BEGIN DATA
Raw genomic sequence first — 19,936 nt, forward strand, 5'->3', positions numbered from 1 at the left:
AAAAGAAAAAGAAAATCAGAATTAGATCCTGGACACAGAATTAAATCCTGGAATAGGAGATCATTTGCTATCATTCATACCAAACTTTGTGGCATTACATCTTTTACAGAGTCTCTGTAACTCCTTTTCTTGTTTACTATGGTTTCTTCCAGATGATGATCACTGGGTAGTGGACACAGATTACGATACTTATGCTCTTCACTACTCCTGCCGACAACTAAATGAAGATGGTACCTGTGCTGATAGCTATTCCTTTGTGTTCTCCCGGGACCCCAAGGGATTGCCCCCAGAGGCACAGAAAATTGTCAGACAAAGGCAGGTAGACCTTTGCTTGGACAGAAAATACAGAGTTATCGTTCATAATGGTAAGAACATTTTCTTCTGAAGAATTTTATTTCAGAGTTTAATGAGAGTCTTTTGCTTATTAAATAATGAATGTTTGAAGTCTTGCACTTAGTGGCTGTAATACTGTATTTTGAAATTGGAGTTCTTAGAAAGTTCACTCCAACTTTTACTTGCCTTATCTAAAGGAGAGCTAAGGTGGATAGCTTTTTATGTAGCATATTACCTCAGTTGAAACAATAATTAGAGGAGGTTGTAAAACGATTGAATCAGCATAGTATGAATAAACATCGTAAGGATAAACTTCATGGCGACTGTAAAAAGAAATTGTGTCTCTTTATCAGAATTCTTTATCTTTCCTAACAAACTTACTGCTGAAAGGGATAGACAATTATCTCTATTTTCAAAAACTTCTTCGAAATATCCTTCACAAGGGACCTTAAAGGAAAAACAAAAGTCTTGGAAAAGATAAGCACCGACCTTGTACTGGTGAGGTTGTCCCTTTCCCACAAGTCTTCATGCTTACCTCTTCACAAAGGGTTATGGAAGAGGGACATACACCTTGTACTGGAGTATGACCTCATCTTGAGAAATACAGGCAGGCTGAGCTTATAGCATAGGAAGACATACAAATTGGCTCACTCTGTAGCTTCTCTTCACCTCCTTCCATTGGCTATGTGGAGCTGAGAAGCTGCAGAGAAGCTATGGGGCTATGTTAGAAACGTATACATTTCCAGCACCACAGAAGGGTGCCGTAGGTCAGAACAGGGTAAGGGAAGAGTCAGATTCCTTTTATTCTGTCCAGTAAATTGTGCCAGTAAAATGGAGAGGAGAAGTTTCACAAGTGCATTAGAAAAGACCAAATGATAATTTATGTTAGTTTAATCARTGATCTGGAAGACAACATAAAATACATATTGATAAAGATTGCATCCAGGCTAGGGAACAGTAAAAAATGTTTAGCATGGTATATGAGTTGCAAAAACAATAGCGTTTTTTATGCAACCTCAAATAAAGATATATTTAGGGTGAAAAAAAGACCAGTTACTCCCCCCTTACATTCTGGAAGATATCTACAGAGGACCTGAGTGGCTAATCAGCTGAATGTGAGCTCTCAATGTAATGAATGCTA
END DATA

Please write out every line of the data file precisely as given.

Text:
Raw genomic sequence first — 19,936 nt, forward strand, 5'->3', positions numbered from 1 at the left:
AAAAGAAAAAGAAAATCAGAATTAGATCCTGGACACAGAATTAAATCCTGGAATAGGAGATCATTTGCTATCATTCATACCAAACTTTGTGGCATTACATCTTTTACAGAGTCTCTGTAACTCCTTTTCTTGTTTACTATGGTTTCTTCCAGATGATGATCACTGGGTAGTGGACACAGATTACGATACTTATGCTCTTCACTACTCCTGCCGACAACTAAATGAAGATGGTACCTGTGCTGATAGCTATTCCTTTGTGTTCTCCCGGGACCCCAAGGGATTGCCCCCAGAGGCACAGAAAATTGTCAGACAAAGGCAGGTAGACCTTTGCTTGGACAGAAAATACAGAGTTATCGTTCATAATGGTAAGAACATTTTCTTCTGAAGAATTTTATTTCAGAGTTTAATGAGAGTCTTTTGCTTATTAAATAATGAATGTTTGAAGTCTTGCACTTAGTGGCTGTAATACTGTATTTTGAAATTGGAGTTCTTAGAAAGTTCACTCCAACTTTTACTTGCCTTATCTAAAGGAGAGCTAAGGTGGATAGCTTTTTATGTAGCATATTACCTCAGTTGAAACAATAATTAGAGGAGGTTGTAAAACGATTGAATCAGCATAGTATGAATAAACATCGTAAGGATAAACTTCATGGCGACTGTAAAAAGAAATTGTGTCTCTTTATCAGAATTCTTTATCTTTCCTAACAAACTTACTGCTGAAAGGGATAGACAATTATCTCTATTTTCAAAAACTTCTTCGAAATATCCTTCACAAGGGACCTTAAAGGAAAAACAAAAGTCTTGGAAAAGATAAGCACCGACCTTGTACTGGTGAGGTTGTCCCTTTCCCACAAGTCTTCATGCTTACCTCTTCACAAAGGGTTATGGAAGAGGGACATACACCTTGTACTGGAGTATGACCTCATCTTGAGAAATACAGGCAGGCTGAGCTTATAGCATAGGAAGACATACAAATTGGCTCACTCTGTAGCTTCTCTTCACCTCCTTCCATTGGCTATGTGGAGCTGAGAAGCTGCAGAGAAGCTATGGGGCTATGTTAGAAACGTATACATTTCCAGCACCACAGAAGGGTGCCGTAGGTCAGAACAGGGTAAGGGAAGAGTCAGATTCCTTTTATTCTGTCCAGTAAATTGTGCCAGTAAAATGGAGAGGAGAAGTTTCACAAGTGCATTAGAAAAGACCAAATGATAATTTATGTTAGTTTAATCARTGATCTGGAAGACAACATAAAATACATATTGATAAAGATTGCATCCAGGCTAGGGAACAGTAAAAAATGTTTAGCATGGTATATGAGTTGCAAAAACAATAGCGTTTTTTATGCAACCTCAAATAAAGATATATTTAGGGTGAAAAAAAGACCAGTTACTCCCCCCTTACATTCTGGAAGATATCTACAGAGGACCTGAGTGGCTAATCAGCTGAATGTGAGCTCTCAATGTAATGAATGCTA